For the time being, I am working as an additional African Impact volunteer coordinator in St. Lucia, South Africa –  about three hours north of Durban.  It’s a small town (although much more developed than Vilanculos), but a beautiful area of the country that I had yet to visit.  Instead of Vilanculos beaches, we have St. Lucia bush… and with that, a large estuary (also a UNESCO World Heritage site) home to hippos and crocodiles alike.

A family of hippos! Just another day in St. Lucia…

So it is a big adjustment, but there is a phrase that people from African countries or who have visited often use when things don’t go as expected: “This Is Africa” (or “T.I.A”).  From my perspective, it’s the African equivalent of “When in Rome…”

Sunset on the St. Lucia Estuary

But you know, at the end of the day, I can’t really complain.

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One Month in Mozambique

Morgan’s last day at Escolinha de Boa Esperanca preschool.

It’s official: I have been living and working in Mozambique for one month already.

It’s hard to believe that only a few weeks ago, I was stepping off the 20-seat plane onto the tarmac of the tiny Vilanculos International Airport.  I had left Thailand only two weeks before, spent a brief but lovely two weeks in South Africa with Morgan’s family and friends and after a 36-hour delay in Johannesburg, I had landed in the small Mozambican town I will be living in for the rest of year.

A small group of talented preschoolers learning about shapes and colors.

I’ve learned a lot throughout the past month.  I’ve learned how to cook rice in a hut over a fire for 80 preschool kids (thanks, Morgan!).  I’ve learned that there are various degrees of ‘Africa time’ (Durban ‘Africa time’ and Vilanculos ‘Africa time’ are not the same).  I’ve also learned how important African Impact (the organization I work for) is to the community of Vilanculos.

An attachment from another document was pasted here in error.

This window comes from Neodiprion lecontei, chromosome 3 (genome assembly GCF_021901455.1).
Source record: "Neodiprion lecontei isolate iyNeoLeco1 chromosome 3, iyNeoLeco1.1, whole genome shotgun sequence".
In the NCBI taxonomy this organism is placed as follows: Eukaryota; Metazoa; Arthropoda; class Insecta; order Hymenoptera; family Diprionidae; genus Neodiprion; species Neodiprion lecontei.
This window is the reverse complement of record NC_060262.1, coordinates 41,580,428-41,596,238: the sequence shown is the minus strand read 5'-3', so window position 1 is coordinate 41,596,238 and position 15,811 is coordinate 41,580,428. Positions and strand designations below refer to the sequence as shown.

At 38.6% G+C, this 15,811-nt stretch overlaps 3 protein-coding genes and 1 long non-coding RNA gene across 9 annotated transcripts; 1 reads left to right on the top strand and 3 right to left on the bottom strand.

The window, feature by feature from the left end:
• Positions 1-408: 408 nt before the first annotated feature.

Tatiana, her little cousin Mariela and feisty little Sophia eating their beans and rice before going home for the day.

The preschool that our volunteers come to teach at is completely funded (teacher/night guard/farmer salaries, food for students’ breakfast/lunch and school supplies) by African Impact.  The ultimate goal is for the preschool to become self-sustainable, but at the moment, it’s not possible.

Source: Christine (former African Impact volunteer)

Our newest project is working at an orphanage in Vilanculos, but it’s not an ‘orphanage’ in the big building – lots of beds – and – a – cafeteria sense.  It’s a Mozambican woman with little means, but a big heart who decided to open up her small straw hut compound to children who don’t have anywhere else to go.  Our volunteers teach simple English lessons to the orphanage children on Tuesdays and arrange a fun play day for the kids on Thursdays.

Source: Christine (former African Impact volunteer)

Our third main project is Edson’s Adult English Class.  On Monday and Wednesday afternoons, volunteers teach a two-hour English lesson they’ve prepared earlier in the week to one of four English classes.  The 80 Edson’s students registered are eager to learn English, as it helps get the a better-paying job in the Vilanculos tourism industry.  Classes are taught outdoors on straw mats under a few tall trees.